Developing sensors for precision agriculture
Imagine, if you will, a tractor pulling a fertilizer wagon travelling at 8 to 9 mph along a field of thousands of sorghum test plants.
As the tractor moves through the field plots, an onboard computer linked to sensors measures everything from plant height and development to nitrogen needs.
While you're at it, imagine the tractor is driverless; that its operation may be monitored remotely by a human, but the minute-to-minute, hour-to-hour decisions are being made by computer software, said Dr. Alex Thomasson, Texas A&M AgriLife Research agricultural engineer, College Station.
And though such a scenario might sound like science fiction, the reality is not that far away, Thomasson said.
Thomasson has been developing hardware and software for precision agriculture and remote sensing for much of his career.
To date, precision agriculture has been largely about adjusting inputs to known variability within a field. For example, instead of applying fertilizer at the same rate across a 160-acre center pivot circle, precision agriculture systems use data on soil type and residual fertilizer variability to define different management zones within the 160 acres. Fertilizer is then applied to the management zones at optimal rates controlled by a GPS/computer-equipped tractor or through the irrigation system.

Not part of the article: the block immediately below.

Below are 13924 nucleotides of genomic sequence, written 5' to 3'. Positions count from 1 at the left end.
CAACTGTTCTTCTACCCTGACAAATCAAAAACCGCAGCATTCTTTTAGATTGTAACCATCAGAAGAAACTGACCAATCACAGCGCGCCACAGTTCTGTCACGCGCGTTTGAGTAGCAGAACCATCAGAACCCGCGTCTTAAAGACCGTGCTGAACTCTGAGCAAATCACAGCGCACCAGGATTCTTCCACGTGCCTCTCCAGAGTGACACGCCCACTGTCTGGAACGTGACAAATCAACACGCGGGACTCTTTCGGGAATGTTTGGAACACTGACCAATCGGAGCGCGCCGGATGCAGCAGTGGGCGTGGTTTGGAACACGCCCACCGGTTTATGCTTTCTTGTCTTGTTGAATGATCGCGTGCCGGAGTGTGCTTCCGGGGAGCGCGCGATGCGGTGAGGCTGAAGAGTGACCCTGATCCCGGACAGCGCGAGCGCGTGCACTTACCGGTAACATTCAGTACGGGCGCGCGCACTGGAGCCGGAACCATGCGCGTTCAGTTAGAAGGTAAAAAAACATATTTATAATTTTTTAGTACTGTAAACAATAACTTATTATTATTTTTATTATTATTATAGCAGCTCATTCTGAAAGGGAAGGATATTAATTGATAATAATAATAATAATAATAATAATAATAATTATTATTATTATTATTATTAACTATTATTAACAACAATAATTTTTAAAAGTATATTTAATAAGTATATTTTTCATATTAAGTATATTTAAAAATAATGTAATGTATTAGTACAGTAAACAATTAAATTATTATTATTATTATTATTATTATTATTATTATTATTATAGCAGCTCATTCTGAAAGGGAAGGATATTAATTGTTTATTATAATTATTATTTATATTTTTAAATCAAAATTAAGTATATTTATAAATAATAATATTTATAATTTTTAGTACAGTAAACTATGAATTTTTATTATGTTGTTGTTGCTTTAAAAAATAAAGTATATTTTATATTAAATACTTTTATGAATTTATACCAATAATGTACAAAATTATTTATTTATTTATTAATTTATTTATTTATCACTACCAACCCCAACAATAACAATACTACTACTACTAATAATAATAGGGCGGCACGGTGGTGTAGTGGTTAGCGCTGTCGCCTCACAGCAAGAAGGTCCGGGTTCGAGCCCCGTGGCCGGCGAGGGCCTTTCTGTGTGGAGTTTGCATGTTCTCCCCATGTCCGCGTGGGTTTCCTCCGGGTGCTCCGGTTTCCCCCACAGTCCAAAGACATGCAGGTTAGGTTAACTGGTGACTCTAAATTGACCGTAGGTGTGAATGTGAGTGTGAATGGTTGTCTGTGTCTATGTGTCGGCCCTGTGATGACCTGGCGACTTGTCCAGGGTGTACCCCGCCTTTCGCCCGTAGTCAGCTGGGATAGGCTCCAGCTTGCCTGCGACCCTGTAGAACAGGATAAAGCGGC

But Thomasson wants to take precision agriculture to another level. He wants to develop sensor/computer hardware and software that can determine individual plant status real time, as the tractor automatically transverses the field.
Thomasson is currently working on a system that will be able to aid plant breeders in sorting through the thousands or even tens of thousands of plants for the development of new varieties.
A team comprised of Thomasson; Dr. Bill Rooney, AgriLife Research plant breeder; and John Mullet, AgriLife Research biochemist, is designing such a system for selecting energy sorghums – cultivars used to produce bioenergy rather than food stocks.
"In general, energy crops are likely to be produced with minimal inputs in terms of nutrients, water, etc.," Thomasson said. "Therefore, developing cultivars that have high yield, drought tolerance and high nitrogen use efficiency is of vital importance to a successful sorghum-based energy supply industry."
Rooney and other breeders have been working on new varieties for years. Whether produced by conventional plant crosses or genetic manipulation, the first selections of any breeding program rely a great deal upon observable characteristics of individual plants – what's called "phenotyping."
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